My sister Mary bought a used LeMond (853 tubing and full Ultegra – a great find) this summer and started riding more. So in August I proposed to her that she ride a century with me, though she’d never ridden that distance. I normally do about three every fall. Mary agreed, and she started on a training program to work up to 100 miles. We signed up for the Cannonball Century, run by the Fredericksburg Cyclists Club, which I’d done before. This is a well-supported century run on rural roads. It is mostly flat, but has some hills in the last 10-15 miles. (I told Mary it was flat with one hill at the end, which was honestly the way I remembered it. It’s flatter than any of the other centuries I have done.)
We did the ride on my 1994 trek T200 tandem. It’s a great bike that hasn’t been used in years. I regularly ride my Green Gear Family tandem with my son Nolan who is disabled (and I’ve ridden on it with other children and adults at times), but the Trek hadn’t been ridden in years and was sitting in the shed. To get it ready for the ride I had Bikenetic install new direct pull brakes and levers, as the cantilevers (old XTRs) weren’t up to par. They also replaced the front wheel (couldn’t find needle bearings to replace broken ones in old hub) and installed a new stoker seatpost clamp, and new bar tape. I adjusted the timing chain, and installed a second odometer for the stoker and pedals for the stoker.
Mary flew down from Rhode Island on Friday (in time to see my son’s band, Kendall Street Company, play a great show at the Bayou on Penn on Friday night-but that’s another story). The ride was yesterday. It was in the low 40s at the ride start so we were bundled up. But we started shedding layers at the first rest stop at mile 13. We left that stop with another tandem team that outdistanced us after a bit. We never saw another tandem after that.
We stopped at every rest stop (there were 5, so the ride was essentially broken into sixths), and after a bit in between stops as both of our butts hurt. I think my problem rested not with my beloved Arione saddle, but with the fact that we were always seated, as I don’t have the experience to stand and ride with a stoker.
At mile 30, we had to stop to adjust Mary’s saddle. We also discovered we’d broken a spoke on the rear wheel. (We’d heard a noise a few miles back but the wheel seemed okay as we were riding and we continued on.) I removed it and adjusted brakes and wheel to nearly but not quite eliminate brake rub. We hoped there’d be a mechanic at the next rest stop and there was but he didn’t have spokes. Time to get a Kevlar emergency spoke for the future. Fortunately, the wheel held up for the remaining 72 miles.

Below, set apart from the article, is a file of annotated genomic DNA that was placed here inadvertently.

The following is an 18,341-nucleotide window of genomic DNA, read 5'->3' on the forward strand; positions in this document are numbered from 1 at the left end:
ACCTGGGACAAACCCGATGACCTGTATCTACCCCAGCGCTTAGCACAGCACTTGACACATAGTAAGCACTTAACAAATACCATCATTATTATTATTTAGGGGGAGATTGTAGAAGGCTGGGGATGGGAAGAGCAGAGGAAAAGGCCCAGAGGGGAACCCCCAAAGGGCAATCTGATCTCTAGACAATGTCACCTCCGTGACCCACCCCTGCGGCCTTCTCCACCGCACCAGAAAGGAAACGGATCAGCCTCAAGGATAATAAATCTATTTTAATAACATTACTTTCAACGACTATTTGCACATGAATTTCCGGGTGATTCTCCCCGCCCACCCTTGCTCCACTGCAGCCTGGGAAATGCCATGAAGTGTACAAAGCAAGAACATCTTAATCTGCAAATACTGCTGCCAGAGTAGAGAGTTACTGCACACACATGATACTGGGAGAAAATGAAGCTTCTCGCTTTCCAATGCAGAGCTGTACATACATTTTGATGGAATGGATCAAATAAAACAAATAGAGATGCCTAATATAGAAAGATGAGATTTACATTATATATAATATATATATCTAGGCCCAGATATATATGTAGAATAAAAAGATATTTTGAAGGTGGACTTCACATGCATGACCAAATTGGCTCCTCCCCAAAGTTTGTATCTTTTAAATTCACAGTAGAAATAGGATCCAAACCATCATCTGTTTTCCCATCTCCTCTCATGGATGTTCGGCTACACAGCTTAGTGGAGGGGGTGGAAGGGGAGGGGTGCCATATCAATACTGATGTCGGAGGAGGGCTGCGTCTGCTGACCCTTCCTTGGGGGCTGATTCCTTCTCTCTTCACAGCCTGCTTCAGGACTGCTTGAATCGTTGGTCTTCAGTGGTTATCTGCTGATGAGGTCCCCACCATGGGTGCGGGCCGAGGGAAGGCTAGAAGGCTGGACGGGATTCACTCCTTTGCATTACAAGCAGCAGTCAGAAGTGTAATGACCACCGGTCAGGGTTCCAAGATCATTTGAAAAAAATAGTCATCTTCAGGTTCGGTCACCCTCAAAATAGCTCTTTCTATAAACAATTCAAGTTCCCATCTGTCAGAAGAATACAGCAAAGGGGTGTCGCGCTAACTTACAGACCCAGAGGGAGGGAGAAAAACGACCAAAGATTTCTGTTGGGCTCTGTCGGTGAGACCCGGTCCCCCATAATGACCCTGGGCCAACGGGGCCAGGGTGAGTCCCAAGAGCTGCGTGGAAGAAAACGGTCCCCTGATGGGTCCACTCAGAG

I have to say that with my limited experience piloting a 700C tandem with an adult (the Family Tandem has a lower center of gravity and of course my 13 year old is smaller than an adult) I wasn’t sure what to expect as far as piloting the tandem, but I had no problems. We never rode in a group. On steep twisting descents I used the brakes to control speed, adopting a more conservative approach than I would riding my single bike.
We finished in 6 hours and 20 minutes—20 minutes slower than my first guesstimate as to our time, which was based on wishful thinking, but 5 minutes faster than my more realistic estimate for the 102 mile ride. This is an average of 16.1 mph.
Except for the spoke problem, the ride went great. Mary rode strongly. My ancient Trek odometer stopped working, so it was good that I’d installed one for the stoker. Mary kept track of where we were and when a turn was coming up, which was very relaxing compared to trying to read a cue sheet while paying attending to the road. Another great thing about having a stoker: when I wanted to remove a layer while riding such as my long-fingered gloves, for example, Mary would do it and stick the removed item in my rear pockets. No need for me to fiddle with it. The food at the rest stops was great, and included homemade breads and cakes, and great sandwiches that were not just PB&J, such as ham, turkey and cheese with apple butter (great!), and hummus with tomatoes and cucumbers (yummy).
We took so long to do the ride with all the rest stops and extra stops that we skipped the party at the end in order to have dinner with the family. So I missed the after-ride hamburgers that I have always loved. But truth be told I really ate a lot during the ride.
Thanks Mary for riding with me. And thanks Fredericksburg Cyclists Club for another great century.
Here we are at ride end: